Water use has become a hot issue among Midwest farmers after this summer's drought. Nebraska irrigates more acres of farmland than any other state in the nation. Kansas is also near the top. And that Irrigation infrastructure helped some farmers keep the drought at bay this year. Their fields stayed green long after others withered away. But as Grant Gerlock reports for Harvest Public Media, using so much water now may force some farmers to use less water in the future.
As a 5-piece band wound its way through an acoustic set of music, guests slowly shuffled into the “Inside the Walls” festival at the Missouri State Penitentiary. To the southwest, the main entrance to the prison towered over the festival.
Charles Vaughan used to live in a house across the street. He remembers the 1954 riots, which were the worst in the history of the penitentiary. Vaughan remembers his dad and brother were on top of a nearby building with guns.
“There was a big fire going on," he said. "My mom was keeping me in the house which upset me because I wanted to get on the roof and my mom was piling furniture right in front of the front door.”
But now the penitentiary looks much lonelier. Its paint peels. Some of its buildings have been torn down. In fact — of those that remain, some parts are even off limits to tours – this is due to a process Steve Picker calls “demolition by neglect.” He’s the former executive director of the Jefferson City Convention and Visitor’s Bureau.
Well, that’s the question some Midwest dairy farmers are debating now that the National Milk Producers Federation has taken a stand against the widespread practice of cutting off cow tails -- or tail docking. It started decades ago as a method to stop the spread of disease because the tails often becomes slimed with manure. Recent studies suggest the practice isn't necessarily effective, but many dairy farmers still employ the technique to avoid a face full of slimy cow tail.
A new chocolate bar developed with the help of MU Students goes on sale this week.
Students in MU’s Food sciences department have teamed up with an independent Columbia Company to create the new chocolate bar. “Mizzou Crunch” was part of an extra-curricular project headed by MU Food Science professor Azlin Mustapha working with Patric Chocolates. She says the project that allowed students to experience not only the development of the chocolate bar, but also everything it takes to get it to the shelves.
A state audit released Tuesday says that the Missouri Department of Economic Development could have done a better job of screening applicants for tax credits for the failed Mamtek project in Moberly.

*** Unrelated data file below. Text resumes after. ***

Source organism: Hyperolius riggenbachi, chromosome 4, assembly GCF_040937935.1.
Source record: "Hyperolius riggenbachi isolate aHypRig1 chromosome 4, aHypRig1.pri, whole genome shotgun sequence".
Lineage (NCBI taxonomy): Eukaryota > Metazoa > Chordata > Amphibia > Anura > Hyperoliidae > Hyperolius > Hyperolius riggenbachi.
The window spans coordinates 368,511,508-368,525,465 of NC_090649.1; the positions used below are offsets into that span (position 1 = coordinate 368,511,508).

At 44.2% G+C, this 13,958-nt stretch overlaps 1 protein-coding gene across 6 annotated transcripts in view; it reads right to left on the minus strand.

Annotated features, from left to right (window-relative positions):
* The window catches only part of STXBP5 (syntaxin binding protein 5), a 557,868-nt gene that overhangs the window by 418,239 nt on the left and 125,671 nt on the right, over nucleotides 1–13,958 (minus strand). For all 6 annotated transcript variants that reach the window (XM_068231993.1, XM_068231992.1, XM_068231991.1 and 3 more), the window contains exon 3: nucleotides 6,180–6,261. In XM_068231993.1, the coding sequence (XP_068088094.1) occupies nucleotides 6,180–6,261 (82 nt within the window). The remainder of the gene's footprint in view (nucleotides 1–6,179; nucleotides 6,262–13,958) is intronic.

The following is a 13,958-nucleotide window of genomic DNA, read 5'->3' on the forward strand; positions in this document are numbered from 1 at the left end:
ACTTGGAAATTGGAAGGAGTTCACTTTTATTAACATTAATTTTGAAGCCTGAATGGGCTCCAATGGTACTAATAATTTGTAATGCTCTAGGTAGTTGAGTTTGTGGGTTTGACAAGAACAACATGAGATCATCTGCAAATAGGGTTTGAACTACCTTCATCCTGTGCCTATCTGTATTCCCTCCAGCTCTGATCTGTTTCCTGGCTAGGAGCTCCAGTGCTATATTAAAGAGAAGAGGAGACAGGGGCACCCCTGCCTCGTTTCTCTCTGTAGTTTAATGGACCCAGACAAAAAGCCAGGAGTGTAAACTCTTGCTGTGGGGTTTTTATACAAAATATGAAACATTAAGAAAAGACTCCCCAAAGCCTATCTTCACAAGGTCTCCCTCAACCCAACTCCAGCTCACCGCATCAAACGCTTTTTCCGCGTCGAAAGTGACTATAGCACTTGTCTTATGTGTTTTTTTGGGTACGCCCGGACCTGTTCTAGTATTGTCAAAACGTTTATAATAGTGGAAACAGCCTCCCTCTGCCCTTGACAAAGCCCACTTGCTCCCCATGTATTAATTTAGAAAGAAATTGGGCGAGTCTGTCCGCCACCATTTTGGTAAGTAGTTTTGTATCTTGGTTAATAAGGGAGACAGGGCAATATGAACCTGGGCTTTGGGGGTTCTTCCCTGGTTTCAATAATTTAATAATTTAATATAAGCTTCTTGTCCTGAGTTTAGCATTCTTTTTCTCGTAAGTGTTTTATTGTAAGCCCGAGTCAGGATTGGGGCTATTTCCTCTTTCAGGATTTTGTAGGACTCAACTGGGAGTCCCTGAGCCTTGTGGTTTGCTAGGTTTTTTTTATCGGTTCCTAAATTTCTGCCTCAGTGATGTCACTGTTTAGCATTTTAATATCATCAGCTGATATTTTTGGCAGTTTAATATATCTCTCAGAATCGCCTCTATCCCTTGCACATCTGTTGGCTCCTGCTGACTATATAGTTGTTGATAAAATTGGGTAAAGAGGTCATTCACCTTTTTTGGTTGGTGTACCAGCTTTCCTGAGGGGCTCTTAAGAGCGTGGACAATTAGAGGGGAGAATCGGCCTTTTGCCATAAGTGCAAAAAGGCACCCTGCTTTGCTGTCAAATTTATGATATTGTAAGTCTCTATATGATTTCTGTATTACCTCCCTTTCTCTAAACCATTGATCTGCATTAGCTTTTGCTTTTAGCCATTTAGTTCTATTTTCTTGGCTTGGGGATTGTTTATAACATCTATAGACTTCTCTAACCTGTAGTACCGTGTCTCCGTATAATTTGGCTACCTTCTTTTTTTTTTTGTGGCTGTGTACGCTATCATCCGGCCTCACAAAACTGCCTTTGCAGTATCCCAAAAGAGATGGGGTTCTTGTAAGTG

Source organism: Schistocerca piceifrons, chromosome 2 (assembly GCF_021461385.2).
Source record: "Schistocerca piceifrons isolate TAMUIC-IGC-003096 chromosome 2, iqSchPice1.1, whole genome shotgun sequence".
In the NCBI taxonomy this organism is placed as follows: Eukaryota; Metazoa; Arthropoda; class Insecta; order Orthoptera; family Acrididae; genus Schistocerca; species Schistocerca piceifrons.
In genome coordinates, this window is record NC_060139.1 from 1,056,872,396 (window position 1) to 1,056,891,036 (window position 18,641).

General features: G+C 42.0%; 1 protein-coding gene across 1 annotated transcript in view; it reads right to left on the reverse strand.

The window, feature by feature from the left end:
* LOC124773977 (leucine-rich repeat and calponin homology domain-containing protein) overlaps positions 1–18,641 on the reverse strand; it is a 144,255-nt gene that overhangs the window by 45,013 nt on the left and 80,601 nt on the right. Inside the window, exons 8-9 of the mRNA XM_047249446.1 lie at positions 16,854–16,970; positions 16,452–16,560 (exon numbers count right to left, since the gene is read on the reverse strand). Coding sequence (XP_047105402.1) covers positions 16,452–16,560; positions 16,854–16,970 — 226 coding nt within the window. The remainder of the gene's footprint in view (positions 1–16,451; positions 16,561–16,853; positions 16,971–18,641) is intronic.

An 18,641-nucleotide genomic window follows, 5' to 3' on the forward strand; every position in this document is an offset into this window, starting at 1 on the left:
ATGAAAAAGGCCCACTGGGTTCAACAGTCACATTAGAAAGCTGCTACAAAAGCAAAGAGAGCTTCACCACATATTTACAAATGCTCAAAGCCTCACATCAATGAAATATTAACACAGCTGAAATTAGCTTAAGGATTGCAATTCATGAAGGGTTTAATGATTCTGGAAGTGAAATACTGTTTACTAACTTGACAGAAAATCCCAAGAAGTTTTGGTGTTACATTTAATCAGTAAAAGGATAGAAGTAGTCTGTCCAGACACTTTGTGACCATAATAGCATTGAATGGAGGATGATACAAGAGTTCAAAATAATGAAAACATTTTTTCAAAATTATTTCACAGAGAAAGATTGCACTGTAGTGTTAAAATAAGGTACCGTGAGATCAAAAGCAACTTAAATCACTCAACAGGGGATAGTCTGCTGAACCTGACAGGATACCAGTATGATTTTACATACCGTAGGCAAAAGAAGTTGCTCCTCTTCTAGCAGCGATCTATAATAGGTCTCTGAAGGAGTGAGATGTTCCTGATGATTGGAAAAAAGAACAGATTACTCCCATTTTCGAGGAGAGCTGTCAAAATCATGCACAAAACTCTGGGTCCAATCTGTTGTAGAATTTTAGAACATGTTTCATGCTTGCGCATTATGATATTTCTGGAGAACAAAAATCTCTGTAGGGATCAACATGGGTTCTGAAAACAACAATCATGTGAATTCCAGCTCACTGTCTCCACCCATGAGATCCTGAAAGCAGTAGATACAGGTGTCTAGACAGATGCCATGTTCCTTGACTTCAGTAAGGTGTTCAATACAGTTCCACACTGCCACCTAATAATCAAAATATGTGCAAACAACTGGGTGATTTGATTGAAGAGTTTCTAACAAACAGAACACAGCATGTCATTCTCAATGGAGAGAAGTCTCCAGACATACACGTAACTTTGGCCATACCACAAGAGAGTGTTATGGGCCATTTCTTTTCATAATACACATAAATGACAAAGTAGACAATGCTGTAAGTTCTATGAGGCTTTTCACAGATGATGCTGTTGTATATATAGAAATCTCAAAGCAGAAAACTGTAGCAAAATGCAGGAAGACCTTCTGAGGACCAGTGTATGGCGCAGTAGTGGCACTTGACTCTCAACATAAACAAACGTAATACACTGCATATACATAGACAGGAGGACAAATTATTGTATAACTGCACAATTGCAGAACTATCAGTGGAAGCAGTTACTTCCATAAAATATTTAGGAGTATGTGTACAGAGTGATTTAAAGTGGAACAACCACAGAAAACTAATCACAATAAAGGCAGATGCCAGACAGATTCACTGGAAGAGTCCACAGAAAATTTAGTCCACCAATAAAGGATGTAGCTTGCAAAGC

Two years ago the small northeast Missouri town issued $39 million in bonds to get the company to build an artificial sweetener plant. Mamtek later missed a bond payment and construction halted, and Moberly’s bond rating was downgraded as a result. State Auditor Tom Schweich says the due diligence procedures used by the DED were woefully inadequate
An effort to revitalize Jefferson City’s historic “Old Town” district is showing progress. The Old Town Revitalization Company in Jefferson City has announced that it has received its first property donation.
The non-profit organization allows Jefferson City property owners to donate property to Old Town for a tax deduction. The Old Town Revitalization Company then partners with nearby home builders to rehabilitate the property.
A new report from the Jefferson City Chamber of Commerce showed the share of manufacturing jobs in the city has increased almost 23 percent. The chamber recently partnered with a Jefferson City-based economic research company, The Growth Service Group, to put together the report.
Kenyans that want to hear the latest international news can listen to the BBC, the Voice of America, or Al-Jazeera. Africans can also tune in China Radio International, which is gaining ground in the crowded market.
There’s a new kind of gas on the market, with more ethanol in it than the gas we usually put in our cars. That’s beneficial for corn farmers who grow the corn that ethanol is made from and want more of it in your gas. But while the ethanol industry fought for years to bring this fuel to the market, now that they’ve won… good luck finding it. Even in Corn Country, pickings are slim.
The Butternut Bread plant in Boonville is going bankrupt and is asking 80 employees to take an 8 percent pay cut along with reductions in company-paid pensions.